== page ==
New Leadership in the Flock
I have wanted a rooster for quite a while. But it wasn’t an option at our previous place, and we really couldn’t have handle all that comes with a rooster, anyways. However, at our new place, not only do we already hear roosters crowing every morning, but a rooster is almost a must.
Our setup at the previous house was really simple: we had a coop and a run, totally fenced top and bottom, and every now and then I would let the ladies out on a nice afternoon to roam around. At the new place, their coop is a section in the barn — which is quite secure — but their run is really just a fenced-in pasture. I have been hesitant to let them free range when I’m not there, just because I’m afraid of a cat or hawk taking one out. So extra protection has been a must. Well, I don’t think I’m worried anymore. This past Sunday, we added a six-month-old Jersey Giant to the flock. Emphases on the giant! He seems fairly well behaved and is very protective. They were all out grazing yesterday afternoon, and he had an eye to the sky the whole time, making sure there was nothing watching from above. He actually crowed in the vehicle as we were driving him home, and PKB, sitting in her car seat, just looked around in surprise, and then said, “What a silly boy!”
Here he is introducing himself to the ladies.
I do kinda feel badly for one of the ladies. There is one hen that has always been the alpha, and she has been a great leader. She is always the first to come out of the coop and is always watching over the others when they are free-ranging. One day a few months ago, they were all out free-ranging, and I guess she decided she needed to go back to the coop to lay. All three girls actually went back to the coop, and while the one was laying the other two literally waited outside the entire time. Once she was done she came out, and they all went back to free-ranging. It was pretty interesting.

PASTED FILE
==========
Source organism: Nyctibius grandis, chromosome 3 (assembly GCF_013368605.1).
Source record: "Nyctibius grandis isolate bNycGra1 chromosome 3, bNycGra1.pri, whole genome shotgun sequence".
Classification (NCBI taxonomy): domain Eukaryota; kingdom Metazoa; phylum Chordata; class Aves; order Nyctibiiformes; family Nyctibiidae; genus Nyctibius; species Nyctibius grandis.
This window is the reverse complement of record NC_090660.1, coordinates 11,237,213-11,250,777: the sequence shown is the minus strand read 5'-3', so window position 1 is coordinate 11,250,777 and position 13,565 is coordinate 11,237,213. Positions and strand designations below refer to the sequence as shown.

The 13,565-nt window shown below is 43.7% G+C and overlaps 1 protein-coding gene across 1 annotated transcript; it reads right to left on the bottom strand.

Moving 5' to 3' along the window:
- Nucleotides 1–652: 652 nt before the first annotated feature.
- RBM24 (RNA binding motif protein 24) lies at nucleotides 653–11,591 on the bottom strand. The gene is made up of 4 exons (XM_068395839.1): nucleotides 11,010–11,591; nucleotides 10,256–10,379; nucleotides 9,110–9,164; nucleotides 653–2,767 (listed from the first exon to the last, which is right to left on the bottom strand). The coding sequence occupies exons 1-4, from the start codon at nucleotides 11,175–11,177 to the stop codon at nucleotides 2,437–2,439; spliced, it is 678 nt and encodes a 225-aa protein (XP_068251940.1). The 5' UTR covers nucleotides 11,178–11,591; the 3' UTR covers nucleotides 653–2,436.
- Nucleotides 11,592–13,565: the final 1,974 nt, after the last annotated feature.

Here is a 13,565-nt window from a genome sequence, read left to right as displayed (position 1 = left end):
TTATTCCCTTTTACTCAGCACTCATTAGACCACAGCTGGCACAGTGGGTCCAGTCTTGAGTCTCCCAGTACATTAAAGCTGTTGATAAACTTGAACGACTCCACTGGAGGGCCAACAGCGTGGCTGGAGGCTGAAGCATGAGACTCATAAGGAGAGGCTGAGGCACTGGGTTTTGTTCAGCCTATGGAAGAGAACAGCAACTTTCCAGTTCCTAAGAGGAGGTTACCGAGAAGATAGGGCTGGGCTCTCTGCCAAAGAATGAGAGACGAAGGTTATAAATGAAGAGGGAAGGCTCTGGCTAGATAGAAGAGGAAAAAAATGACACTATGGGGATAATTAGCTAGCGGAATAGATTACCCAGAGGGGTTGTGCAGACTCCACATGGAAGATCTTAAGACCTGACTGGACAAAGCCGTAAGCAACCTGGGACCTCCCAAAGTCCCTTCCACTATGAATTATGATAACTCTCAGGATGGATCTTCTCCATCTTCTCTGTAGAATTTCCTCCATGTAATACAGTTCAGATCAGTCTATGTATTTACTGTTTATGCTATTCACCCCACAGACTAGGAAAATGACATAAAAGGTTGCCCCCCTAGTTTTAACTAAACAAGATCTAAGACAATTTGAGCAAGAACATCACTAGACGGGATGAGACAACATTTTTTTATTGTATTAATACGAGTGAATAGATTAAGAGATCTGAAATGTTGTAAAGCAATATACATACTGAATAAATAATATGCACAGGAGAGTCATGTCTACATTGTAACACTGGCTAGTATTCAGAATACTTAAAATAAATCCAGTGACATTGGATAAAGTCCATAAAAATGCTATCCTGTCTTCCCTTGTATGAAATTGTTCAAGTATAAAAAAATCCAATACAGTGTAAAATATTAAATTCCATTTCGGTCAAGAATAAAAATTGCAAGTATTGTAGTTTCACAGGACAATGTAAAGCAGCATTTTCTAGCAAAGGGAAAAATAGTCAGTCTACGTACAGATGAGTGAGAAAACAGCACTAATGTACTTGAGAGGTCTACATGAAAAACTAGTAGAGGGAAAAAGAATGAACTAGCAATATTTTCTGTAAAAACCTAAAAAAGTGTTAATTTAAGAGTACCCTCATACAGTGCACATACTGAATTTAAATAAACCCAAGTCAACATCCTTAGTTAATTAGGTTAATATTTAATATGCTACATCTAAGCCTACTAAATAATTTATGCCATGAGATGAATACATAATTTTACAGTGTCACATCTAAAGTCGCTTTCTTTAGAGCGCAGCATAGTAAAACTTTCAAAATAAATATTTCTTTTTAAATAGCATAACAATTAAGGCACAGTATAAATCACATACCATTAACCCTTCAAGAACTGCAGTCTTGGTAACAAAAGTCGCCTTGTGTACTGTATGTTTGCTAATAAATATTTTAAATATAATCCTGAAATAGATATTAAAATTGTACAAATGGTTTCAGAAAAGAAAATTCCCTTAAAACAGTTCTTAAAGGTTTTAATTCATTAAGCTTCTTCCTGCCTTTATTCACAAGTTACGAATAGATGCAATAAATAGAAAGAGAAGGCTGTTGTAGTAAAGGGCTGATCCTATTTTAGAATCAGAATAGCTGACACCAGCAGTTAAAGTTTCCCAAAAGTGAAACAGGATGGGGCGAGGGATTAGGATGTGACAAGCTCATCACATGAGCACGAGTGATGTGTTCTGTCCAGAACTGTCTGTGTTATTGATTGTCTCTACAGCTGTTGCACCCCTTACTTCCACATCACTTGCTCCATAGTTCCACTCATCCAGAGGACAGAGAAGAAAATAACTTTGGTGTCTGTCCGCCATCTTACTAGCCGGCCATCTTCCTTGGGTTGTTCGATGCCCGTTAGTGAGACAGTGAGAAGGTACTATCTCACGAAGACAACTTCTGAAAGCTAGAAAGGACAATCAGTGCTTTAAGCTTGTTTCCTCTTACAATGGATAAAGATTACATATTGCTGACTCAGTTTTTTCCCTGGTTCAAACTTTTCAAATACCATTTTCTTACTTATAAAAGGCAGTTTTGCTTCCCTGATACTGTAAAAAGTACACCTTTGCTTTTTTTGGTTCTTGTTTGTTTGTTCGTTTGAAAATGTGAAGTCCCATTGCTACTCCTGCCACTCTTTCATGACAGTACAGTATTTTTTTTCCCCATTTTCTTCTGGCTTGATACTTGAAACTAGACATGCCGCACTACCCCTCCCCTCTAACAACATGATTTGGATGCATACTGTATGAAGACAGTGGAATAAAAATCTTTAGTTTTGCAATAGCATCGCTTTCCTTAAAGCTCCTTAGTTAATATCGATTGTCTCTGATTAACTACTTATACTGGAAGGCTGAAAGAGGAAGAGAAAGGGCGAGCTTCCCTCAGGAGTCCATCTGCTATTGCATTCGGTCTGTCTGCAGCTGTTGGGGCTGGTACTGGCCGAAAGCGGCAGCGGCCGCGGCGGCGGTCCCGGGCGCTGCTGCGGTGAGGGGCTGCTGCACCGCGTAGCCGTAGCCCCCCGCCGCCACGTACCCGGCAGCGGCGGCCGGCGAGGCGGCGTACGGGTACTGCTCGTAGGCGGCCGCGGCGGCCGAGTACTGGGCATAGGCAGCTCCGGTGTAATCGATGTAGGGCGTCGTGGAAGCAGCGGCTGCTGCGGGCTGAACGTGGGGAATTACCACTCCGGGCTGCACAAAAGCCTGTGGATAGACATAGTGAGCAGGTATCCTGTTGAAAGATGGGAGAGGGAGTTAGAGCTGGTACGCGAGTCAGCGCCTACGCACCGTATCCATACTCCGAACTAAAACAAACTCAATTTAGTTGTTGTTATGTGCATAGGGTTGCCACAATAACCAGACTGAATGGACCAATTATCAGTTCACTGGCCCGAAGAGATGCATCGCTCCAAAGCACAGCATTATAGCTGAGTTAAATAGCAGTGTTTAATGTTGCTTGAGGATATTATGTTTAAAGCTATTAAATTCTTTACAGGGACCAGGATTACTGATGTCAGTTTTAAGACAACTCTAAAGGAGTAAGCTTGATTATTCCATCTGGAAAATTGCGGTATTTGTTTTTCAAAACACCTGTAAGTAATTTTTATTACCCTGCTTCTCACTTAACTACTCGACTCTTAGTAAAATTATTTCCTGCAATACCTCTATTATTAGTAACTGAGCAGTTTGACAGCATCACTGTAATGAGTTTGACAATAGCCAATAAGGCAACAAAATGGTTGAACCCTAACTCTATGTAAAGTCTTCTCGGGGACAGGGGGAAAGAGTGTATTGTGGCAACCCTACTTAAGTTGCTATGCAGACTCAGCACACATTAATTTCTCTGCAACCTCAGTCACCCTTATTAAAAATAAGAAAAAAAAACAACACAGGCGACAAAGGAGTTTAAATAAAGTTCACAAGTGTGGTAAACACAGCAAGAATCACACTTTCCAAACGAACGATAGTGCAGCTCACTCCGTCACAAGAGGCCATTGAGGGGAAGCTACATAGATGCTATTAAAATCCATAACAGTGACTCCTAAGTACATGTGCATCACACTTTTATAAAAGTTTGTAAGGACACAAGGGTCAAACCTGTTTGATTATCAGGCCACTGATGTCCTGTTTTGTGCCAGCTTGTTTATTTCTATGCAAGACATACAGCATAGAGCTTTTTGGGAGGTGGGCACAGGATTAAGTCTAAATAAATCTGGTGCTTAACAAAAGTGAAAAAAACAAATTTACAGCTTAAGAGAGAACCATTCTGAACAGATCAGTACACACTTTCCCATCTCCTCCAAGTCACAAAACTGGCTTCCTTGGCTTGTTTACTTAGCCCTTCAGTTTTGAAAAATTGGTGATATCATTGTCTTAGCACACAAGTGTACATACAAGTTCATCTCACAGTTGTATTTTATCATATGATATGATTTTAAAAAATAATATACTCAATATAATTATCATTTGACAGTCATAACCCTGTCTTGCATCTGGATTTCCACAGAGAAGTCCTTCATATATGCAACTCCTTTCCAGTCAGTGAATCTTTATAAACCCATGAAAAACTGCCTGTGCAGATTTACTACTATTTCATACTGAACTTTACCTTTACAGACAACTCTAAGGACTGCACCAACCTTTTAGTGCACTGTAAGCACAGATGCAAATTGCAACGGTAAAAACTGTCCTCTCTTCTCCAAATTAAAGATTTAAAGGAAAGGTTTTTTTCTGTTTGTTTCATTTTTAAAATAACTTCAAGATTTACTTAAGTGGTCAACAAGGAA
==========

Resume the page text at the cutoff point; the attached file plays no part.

Well, the ladies have a new alpha, and once this guy was added to the flock those two hens immediately got in line behind him. And the one hen has been a little reluctant to give up her leadership role. In this short amount of time you can already see a clear divide between her and the rest of the flock. This morning when I opened the coop she tried to come out first, and he immediately jumped out in front of her as if to say, “Whoa now, get back, I need to exit first!” Which is exactly what I want; this rooster’s only purpose is to provide some protection for the girls. I want him checking things out and making sure it’s safe before the ladies come strolling out to start the day. I hope tensions ease and she falls in line like the other two, as it will certainly make things easier on her. The interactions of an established flock truly fascinate me.
In other news, renovations continue on the house. There is a lot going on, and it’s a little frustrating, but we’re taking it one day at a time. I’ll save those stories for future blog posts.
Read this editor’s letter about her new chickens and their lively personalities.
Backyard Chicken Tools
What tools do you need to raise and process meat chickens? Killing cones are humane, and promote a complete bleed, scalding tanks, plucking machines facilitate easy feather removal.
Integrating Chickens, Dogs and Cats
Introducing the pets to the chickens has been a little more challenging than originally anticipated.